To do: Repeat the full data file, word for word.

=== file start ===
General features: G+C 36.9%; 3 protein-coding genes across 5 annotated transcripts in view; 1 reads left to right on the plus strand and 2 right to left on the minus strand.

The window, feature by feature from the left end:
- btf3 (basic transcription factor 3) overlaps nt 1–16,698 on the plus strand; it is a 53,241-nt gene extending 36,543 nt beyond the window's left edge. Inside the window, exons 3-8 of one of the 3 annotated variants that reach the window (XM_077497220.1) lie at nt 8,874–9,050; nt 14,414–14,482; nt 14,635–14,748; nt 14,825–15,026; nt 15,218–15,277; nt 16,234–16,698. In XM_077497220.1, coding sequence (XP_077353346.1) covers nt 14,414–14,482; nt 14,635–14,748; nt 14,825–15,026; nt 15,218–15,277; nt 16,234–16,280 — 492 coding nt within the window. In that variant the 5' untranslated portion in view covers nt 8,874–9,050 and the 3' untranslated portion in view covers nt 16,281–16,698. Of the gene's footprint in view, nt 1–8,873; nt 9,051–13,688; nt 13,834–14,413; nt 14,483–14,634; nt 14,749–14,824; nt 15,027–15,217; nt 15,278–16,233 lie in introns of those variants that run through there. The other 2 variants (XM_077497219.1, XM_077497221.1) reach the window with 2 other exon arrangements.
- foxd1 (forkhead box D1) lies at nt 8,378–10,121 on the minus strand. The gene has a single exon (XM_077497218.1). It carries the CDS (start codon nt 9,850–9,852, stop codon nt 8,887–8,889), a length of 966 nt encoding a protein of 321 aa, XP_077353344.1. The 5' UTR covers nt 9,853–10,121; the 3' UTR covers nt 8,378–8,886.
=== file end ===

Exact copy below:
General features: G+C 36.9%; 3 protein-coding genes across 5 annotated transcripts in view; 1 reads left to right on the plus strand and 2 right to left on the minus strand.

The window, feature by feature from the left end:
- btf3 (basic transcription factor 3) overlaps nt 1–16,698 on the plus strand; it is a 53,241-nt gene extending 36,543 nt beyond the window's left edge. Inside the window, exons 3-8 of one of the 3 annotated variants that reach the window (XM_077497220.1) lie at nt 8,874–9,050; nt 14,414–14,482; nt 14,635–14,748; nt 14,825–15,026; nt 15,218–15,277; nt 16,234–16,698. In XM_077497220.1, coding sequence (XP_077353346.1) covers nt 14,414–14,482; nt 14,635–14,748; nt 14,825–15,026; nt 15,218–15,277; nt 16,234–16,280 — 492 coding nt within the window. In that variant the 5' untranslated portion in view covers nt 8,874–9,050 and the 3' untranslated portion in view covers nt 16,281–16,698. Of the gene's footprint in view, nt 1–8,873; nt 9,051–13,688; nt 13,834–14,413; nt 14,483–14,634; nt 14,749–14,824; nt 15,027–15,217; nt 15,278–16,233 lie in introns of those variants that run through there. The other 2 variants (XM_077497219.1, XM_077497221.1) reach the window with 2 other exon arrangements.
- foxd1 (forkhead box D1) lies at nt 8,378–10,121 on the minus strand. The gene has a single exon (XM_077497218.1). It carries the CDS (start codon nt 9,850–9,852, stop codon nt 8,887–8,889), a length of 966 nt encoding a protein of 321 aa, XP_077353344.1. The 5' UTR covers nt 9,853–10,121; the 3' UTR covers nt 8,378–8,886.